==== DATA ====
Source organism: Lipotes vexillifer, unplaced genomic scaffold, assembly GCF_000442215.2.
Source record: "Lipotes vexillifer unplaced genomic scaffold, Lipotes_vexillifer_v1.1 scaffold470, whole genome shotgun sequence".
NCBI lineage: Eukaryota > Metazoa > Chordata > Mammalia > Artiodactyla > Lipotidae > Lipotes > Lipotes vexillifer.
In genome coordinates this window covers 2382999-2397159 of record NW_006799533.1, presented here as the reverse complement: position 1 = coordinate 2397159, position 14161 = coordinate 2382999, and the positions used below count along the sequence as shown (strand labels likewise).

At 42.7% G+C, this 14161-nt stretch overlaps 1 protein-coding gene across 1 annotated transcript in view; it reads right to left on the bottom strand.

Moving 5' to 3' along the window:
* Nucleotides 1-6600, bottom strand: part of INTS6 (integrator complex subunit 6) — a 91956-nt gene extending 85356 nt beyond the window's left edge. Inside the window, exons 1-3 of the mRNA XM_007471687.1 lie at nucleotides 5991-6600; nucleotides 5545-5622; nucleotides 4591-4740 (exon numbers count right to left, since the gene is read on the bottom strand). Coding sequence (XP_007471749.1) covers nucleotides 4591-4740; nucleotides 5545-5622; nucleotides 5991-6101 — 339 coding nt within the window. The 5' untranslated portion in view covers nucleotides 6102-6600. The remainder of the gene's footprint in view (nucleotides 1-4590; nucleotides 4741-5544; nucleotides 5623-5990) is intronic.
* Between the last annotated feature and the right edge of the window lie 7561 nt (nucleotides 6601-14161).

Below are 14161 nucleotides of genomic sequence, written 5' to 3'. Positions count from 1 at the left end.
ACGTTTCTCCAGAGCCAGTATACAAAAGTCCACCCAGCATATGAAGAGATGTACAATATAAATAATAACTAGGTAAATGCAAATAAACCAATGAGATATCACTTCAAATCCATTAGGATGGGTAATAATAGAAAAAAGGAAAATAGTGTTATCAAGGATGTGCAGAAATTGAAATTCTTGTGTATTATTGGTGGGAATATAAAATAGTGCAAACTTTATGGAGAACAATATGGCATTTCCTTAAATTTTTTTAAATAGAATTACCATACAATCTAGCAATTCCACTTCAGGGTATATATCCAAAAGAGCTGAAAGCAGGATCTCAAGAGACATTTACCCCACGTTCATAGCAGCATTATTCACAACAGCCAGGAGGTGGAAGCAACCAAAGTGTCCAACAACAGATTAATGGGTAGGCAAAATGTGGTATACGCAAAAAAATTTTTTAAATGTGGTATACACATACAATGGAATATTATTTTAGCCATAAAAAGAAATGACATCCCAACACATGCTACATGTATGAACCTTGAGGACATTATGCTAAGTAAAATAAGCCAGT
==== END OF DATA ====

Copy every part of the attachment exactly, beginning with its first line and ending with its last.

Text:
Source organism: Lipotes vexillifer, unplaced genomic scaffold, assembly GCF_000442215.2.
Source record: "Lipotes vexillifer unplaced genomic scaffold, Lipotes_vexillifer_v1.1 scaffold470, whole genome shotgun sequence".
NCBI lineage: Eukaryota > Metazoa > Chordata > Mammalia > Artiodactyla > Lipotidae > Lipotes > Lipotes vexillifer.
In genome coordinates this window covers 2382999-2397159 of record NW_006799533.1, presented here as the reverse complement: position 1 = coordinate 2397159, position 14161 = coordinate 2382999, and the positions used below count along the sequence as shown (strand labels likewise).

At 42.7% G+C, this 14161-nt stretch overlaps 1 protein-coding gene across 1 annotated transcript in view; it reads right to left on the bottom strand.

Moving 5' to 3' along the window:
* Nucleotides 1-6600, bottom strand: part of INTS6 (integrator complex subunit 6) — a 91956-nt gene extending 85356 nt beyond the window's left edge. Inside the window, exons 1-3 of the mRNA XM_007471687.1 lie at nucleotides 5991-6600; nucleotides 5545-5622; nucleotides 4591-4740 (exon numbers count right to left, since the gene is read on the bottom strand). Coding sequence (XP_007471749.1) covers nucleotides 4591-4740; nucleotides 5545-5622; nucleotides 5991-6101 — 339 coding nt within the window. The 5' untranslated portion in view covers nucleotides 6102-6600. The remainder of the gene's footprint in view (nucleotides 1-4590; nucleotides 4741-5544; nucleotides 5623-5990) is intronic.
* Between the last annotated feature and the right edge of the window lie 7561 nt (nucleotides 6601-14161).

Below are 14161 nucleotides of genomic sequence, written 5' to 3'. Positions count from 1 at the left end.
ACGTTTCTCCAGAGCCAGTATACAAAAGTCCACCCAGCATATGAAGAGATGTACAATATAAATAATAACTAGGTAAATGCAAATAAACCAATGAGATATCACTTCAAATCCATTAGGATGGGTAATAATAGAAAAAAGGAAAATAGTGTTATCAAGGATGTGCAGAAATTGAAATTCTTGTGTATTATTGGTGGGAATATAAAATAGTGCAAACTTTATGGAGAACAATATGGCATTTCCTTAAATTTTTTTAAATAGAATTACCATACAATCTAGCAATTCCACTTCAGGGTATATATCCAAAAGAGCTGAAAGCAGGATCTCAAGAGACATTTACCCCACGTTCATAGCAGCATTATTCACAACAGCCAGGAGGTGGAAGCAACCAAAGTGTCCAACAACAGATTAATGGGTAGGCAAAATGTGGTATACGCAAAAAAATTTTTTAAATGTGGTATACACATACAATGGAATATTATTTTAGCCATAAAAAGAAATGACATCCCAACACATGCTACATGTATGAACCTTGAGGACATTATGCTAAGTAAAATAAGCCAGT